Google has released an new open source benchmark that it says will allow robots to perform tasks by writing their own code in response to human-written instructions.
The company has launched a new website (opens in new tab) to reveal “Code as Policies” (CAP), whereby prompts written in plain English can be interpreted into language-model generated programs (LMPs) written in Python code.
CAP is the successor to PaLM-SayCan (opens in new tab), a project that similarly allowed a physical helper robot to be directed through commands in plain English. CAP promises to allow for more complex tasks to be completed with increased accuracy, in part due to allowing machines to write their own code.
In a blog post (opens in new tab) discussing CAP’s release, Google Research Intern Jacky Liang and Research Scientist Andy Zeng describe the motivation for the technology, and what it might mean for the future.
“What if when given instructions from people, robots could autonomously write their own code to interact with the world? […] Given natural language instructions, current language models are highly proficient at writing not only generic code but, as we’ve discovered, code that can control robot actions as well.”
But it might not be the time to throw away your laptop for programming just yet. In testing, Google’s researchers demonstrated simple commands with a similar structure. Test robots were able to “draw a 5 cm hexagon around the middle” [of a whiteboard], and “put the blocks in a horizontal line near the top” [of a square boundary].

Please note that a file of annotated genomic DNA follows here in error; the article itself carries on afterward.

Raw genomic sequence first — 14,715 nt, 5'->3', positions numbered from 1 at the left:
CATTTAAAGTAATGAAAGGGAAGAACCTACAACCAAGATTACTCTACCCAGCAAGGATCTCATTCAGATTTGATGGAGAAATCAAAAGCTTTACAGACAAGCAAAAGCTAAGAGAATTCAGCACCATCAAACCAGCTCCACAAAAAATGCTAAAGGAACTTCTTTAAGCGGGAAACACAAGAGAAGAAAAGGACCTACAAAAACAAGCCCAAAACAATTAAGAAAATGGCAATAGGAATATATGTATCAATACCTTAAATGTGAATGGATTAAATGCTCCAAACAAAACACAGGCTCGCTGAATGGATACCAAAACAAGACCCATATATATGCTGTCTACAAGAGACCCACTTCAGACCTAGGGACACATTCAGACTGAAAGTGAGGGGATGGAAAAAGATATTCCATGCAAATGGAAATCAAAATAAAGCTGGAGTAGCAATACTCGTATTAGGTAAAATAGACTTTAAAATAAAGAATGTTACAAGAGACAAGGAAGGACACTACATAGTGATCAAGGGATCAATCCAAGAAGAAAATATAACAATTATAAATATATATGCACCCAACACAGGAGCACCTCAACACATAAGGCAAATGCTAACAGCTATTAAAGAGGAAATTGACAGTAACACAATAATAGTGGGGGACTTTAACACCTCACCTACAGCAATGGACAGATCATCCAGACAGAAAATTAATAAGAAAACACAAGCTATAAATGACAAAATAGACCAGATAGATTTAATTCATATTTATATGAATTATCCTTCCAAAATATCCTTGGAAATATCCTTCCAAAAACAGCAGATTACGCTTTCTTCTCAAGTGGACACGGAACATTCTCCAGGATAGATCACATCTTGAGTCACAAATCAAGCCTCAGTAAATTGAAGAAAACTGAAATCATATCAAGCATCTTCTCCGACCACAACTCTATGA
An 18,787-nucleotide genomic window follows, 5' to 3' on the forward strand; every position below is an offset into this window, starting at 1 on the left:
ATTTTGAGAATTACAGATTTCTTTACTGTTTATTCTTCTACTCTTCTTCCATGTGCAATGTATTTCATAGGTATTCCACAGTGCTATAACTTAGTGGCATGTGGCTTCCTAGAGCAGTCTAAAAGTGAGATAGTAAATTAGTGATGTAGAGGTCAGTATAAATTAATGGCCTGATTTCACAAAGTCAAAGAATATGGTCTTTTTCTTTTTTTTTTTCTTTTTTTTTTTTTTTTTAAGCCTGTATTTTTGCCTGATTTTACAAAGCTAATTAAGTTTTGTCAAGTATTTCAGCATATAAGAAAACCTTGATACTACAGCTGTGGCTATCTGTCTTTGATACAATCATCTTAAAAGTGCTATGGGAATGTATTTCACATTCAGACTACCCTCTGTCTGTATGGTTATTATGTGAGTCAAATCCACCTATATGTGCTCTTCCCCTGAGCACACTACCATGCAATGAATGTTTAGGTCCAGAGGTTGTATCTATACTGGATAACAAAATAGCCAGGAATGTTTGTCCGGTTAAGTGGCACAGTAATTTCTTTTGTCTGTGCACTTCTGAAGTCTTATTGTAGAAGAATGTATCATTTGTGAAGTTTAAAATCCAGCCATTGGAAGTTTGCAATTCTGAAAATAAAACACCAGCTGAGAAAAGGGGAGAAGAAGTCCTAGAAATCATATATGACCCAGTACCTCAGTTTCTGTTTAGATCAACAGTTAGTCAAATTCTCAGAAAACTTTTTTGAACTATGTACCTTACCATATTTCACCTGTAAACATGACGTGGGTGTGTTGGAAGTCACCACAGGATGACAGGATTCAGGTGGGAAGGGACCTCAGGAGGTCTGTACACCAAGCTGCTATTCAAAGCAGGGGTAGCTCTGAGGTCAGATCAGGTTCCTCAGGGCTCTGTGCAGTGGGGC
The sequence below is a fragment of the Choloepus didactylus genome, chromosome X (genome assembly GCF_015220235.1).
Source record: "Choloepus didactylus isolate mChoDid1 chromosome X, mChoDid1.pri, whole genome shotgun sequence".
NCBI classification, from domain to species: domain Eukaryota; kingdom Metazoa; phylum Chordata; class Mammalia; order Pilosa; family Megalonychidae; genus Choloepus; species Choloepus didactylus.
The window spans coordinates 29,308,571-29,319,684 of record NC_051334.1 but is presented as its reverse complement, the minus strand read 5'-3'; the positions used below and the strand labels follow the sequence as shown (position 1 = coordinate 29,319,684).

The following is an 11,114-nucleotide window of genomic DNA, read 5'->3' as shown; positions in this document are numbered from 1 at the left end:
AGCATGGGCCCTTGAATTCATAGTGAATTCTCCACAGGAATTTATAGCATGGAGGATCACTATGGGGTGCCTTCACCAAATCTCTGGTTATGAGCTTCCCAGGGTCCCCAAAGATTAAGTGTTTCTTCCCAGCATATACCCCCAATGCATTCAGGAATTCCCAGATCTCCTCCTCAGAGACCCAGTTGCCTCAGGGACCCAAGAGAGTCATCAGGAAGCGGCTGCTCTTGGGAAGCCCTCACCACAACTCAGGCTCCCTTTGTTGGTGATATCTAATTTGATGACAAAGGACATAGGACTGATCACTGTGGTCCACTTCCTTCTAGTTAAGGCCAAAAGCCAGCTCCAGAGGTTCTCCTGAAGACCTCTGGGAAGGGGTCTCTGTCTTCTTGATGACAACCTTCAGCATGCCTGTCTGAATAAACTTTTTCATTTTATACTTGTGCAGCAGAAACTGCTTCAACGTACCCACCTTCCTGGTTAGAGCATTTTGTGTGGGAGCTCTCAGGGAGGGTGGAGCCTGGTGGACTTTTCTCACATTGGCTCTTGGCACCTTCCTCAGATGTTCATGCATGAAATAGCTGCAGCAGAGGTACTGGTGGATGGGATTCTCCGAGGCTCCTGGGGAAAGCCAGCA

In the accompanying paper (opens in new tab), titled “Code as Policies: Language Model Programs for Embodied Control”, the project team concede that CAP currently doesn’t have the ability to deal with especially abstract or complex commands or perceive descriptions of trajectory. The team’s approach also didn’t account for impossible commands being fed though CAP.
In theory, the open source nature of Google’s “robot-centric” implementation of LMPs in Python could result in much quicker implementation of solutions to these issues. The CAP website also contains releases (opens in new tab) via Github, and an interactive demo (opens in new tab) via Google Colab to describe how robots “write” code in response to commands.